Can a bicycle be a work of art? Marcel Duchamp (born in 1887, France), a pioneer of Modern Art, certainly saw the appeal of putting a bicycle wheel upside down on a wooden stool. ‘Bicycle Wheel’­, originally created in 1913, was the first ‘ready-made’ sculpture, and for many it has, if nothing else, a certain aesthetic appeal; ‘I enjoyed looking at it, just as I enjoy looking at the flames dancing in a fireplace’, Duchamp professed.

So what might initially sound like a tricky question is actually quite an easy one; since and thanks to Duchamp, pretty much anything could be considered art. This is certainly a proposition that people might have strong feelings about, and others actively disagree with, but if there is one person who would agree with Duchamp, it would be Ai Weiwei.

Ai Weiwei (born in 1957, Beijing) is not just an artist; he is an activist and a genuine defender of human rights. He is widely known for the political themes in his work and by his being labelled a ‘dissident’ by the Chinese government. The son of a poet and a writer, he spent most of his young life in the then rural village, now growing city of Shihezi, where his family was exiled due to their political beliefs. Moving to New York in 1981, where he chiefly lived until 1993, he came into contact with the years of influence Marcel Duchamp had left behind. As well as this, Ai Weiwei saw the established world of Pop Art and critique of consumerism and mass production, traces of which are still present in his artistic practice.

His works of art range from installations and performance to sculptures and even architecture, with themes that often explore human and social issues of his native China, like his touching work ‘Straight’ made of hand-straightened steel rods, born as a response to the devastation after the 2008 Sichuan earthquake where due to the poorly built public schools thousands of children lost their lives. But not only: Weiwei also reinvents the old or the practical like in ‘Dropping a Han Dynasty Urn’ from 1995 where the artist smashed an antique urn with the purpose of exploring the depths of the long forgotten and banned Chinese cultural heritage and its value in contemporary society.

His works, as you might have guessed, also feature bicycles all over the place. In his ‘Forever Bicycle’ series, Ai Weiwei augments the western concept of the ‘ready-made’ with his traditional Chinese heritage. The Forever bicycle, created by the Shanghai Forever Co. in 1940, worked as the main means of transportation for millions of Chinese people, revolutionising the country’s economy as a result, and has thus become a symbol for Chinese communism much like the iconic DDR Trabant car is for East Germany and the Soviet Bloc.

Since 2003, these bicycles have been both subject and object of numerous works, including the installation of over 1000 of them at Palazzo Franchetti in Venice during the 2014 Architecture Biennale. His current major retrospective the Royal Academy of Arts also features a spectacular chandelier made with bicycles and crystals created especially for the exhibition.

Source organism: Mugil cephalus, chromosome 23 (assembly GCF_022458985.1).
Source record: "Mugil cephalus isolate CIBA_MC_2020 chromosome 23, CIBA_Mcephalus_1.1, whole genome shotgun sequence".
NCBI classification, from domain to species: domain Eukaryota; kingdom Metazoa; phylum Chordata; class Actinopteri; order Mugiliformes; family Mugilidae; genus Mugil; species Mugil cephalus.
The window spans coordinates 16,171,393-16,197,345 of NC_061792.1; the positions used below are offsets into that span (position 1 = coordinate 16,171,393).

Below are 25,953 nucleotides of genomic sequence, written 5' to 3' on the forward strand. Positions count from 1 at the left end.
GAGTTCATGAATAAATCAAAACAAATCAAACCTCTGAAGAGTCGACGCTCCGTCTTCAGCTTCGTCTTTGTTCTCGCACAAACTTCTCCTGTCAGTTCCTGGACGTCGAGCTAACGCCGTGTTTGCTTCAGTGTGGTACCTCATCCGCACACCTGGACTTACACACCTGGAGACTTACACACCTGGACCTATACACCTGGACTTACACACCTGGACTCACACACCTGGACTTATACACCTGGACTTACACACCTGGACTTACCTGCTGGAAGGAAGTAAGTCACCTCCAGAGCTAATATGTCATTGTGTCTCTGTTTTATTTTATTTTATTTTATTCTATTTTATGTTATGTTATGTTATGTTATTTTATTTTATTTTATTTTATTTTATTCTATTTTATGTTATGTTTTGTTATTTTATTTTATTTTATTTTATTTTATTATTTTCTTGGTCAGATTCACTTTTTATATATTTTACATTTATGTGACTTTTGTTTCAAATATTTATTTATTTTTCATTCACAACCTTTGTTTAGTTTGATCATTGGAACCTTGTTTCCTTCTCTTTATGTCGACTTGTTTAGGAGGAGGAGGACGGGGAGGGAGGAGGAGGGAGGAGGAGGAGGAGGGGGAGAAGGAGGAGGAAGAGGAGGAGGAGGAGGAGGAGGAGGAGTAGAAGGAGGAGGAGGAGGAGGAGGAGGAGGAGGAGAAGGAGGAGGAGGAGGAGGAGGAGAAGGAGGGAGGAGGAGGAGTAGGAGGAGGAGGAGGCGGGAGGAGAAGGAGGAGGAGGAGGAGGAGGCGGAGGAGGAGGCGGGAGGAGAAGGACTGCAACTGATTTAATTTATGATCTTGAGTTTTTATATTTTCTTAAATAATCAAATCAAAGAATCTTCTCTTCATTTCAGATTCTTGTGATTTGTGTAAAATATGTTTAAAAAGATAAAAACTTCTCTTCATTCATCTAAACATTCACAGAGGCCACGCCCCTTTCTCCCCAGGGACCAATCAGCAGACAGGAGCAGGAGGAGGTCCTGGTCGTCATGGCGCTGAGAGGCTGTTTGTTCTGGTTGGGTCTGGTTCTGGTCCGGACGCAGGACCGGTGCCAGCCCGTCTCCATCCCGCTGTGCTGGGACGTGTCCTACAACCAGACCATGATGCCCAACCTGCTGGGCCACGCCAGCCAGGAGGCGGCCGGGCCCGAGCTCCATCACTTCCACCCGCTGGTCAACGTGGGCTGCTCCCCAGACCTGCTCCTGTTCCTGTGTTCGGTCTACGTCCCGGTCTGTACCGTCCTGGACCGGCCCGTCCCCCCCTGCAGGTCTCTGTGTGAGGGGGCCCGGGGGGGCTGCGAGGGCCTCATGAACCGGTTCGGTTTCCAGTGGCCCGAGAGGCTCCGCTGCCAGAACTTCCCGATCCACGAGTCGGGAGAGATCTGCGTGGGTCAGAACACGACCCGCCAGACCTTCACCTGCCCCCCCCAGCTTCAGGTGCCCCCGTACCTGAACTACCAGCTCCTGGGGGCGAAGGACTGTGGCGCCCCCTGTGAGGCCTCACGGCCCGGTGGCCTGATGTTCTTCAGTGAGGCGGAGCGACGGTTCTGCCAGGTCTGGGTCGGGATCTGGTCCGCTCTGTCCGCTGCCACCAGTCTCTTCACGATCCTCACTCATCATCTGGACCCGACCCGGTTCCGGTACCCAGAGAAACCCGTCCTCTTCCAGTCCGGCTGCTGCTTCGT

In the past couple of months, London, and to an extent the whole of the UK and Europe, has been going through a storm of ‘Aiweiweimania’ that has probably struck even the most artistically unaware. The Royal Academy’s exhibition, has undeniably boosted Ai Weiwei’s notoriety, with no less a contributing factor the fact that right up to the very last minute nobody knew whether the artist was going to be able to attend his own opening. For nearly three years, following an abrupt and illegal detention in 2011 where Ai spent 81 days in a tiny cell accompanied by two interrogators, Chinese authorities forbade the artist from leaving the country and confiscated his passport, accusing him, without any proof, of tax evasion.

Understandably, Ai Weiwei’s life and personal circumstances permeate his whole body of work: in more than one occasion the artist has explained how these bicycles were part of his childhood, in a town and in a time where there were no proper roads and people still had to use bikes as the main mean of transportation.

The bicycle however, is not just a work of art. For Ai Weiwei, it was also a symbol of resistance to the unfair treatment he received from the Chinese government. Back in 2013, while authorities were still withholding his passport, the artist started placing a bouquet of flowers in a bicycle’s basket chained right outside his Beijing studio every day and for 600 days, until the authorities finally returned his passport a few months ago. What seems like a poetic gesture is actually much more: a commentary on hope and censorship that places the chained bike as the opposite of the much-longed freedom.

Ai Weiwei stays true to his heritage and while his ambitious projects grow in size, whether they involve smashing Han dynasty urns, or stacking up thousands of bicycles all around the world, they all carry an intrinsic meaning, profound yet easy to read, reminding us all of the universality of the little things and allowing room for reflection, kindness and social awareness in a world that forgets and moves forward more quickly than ever before.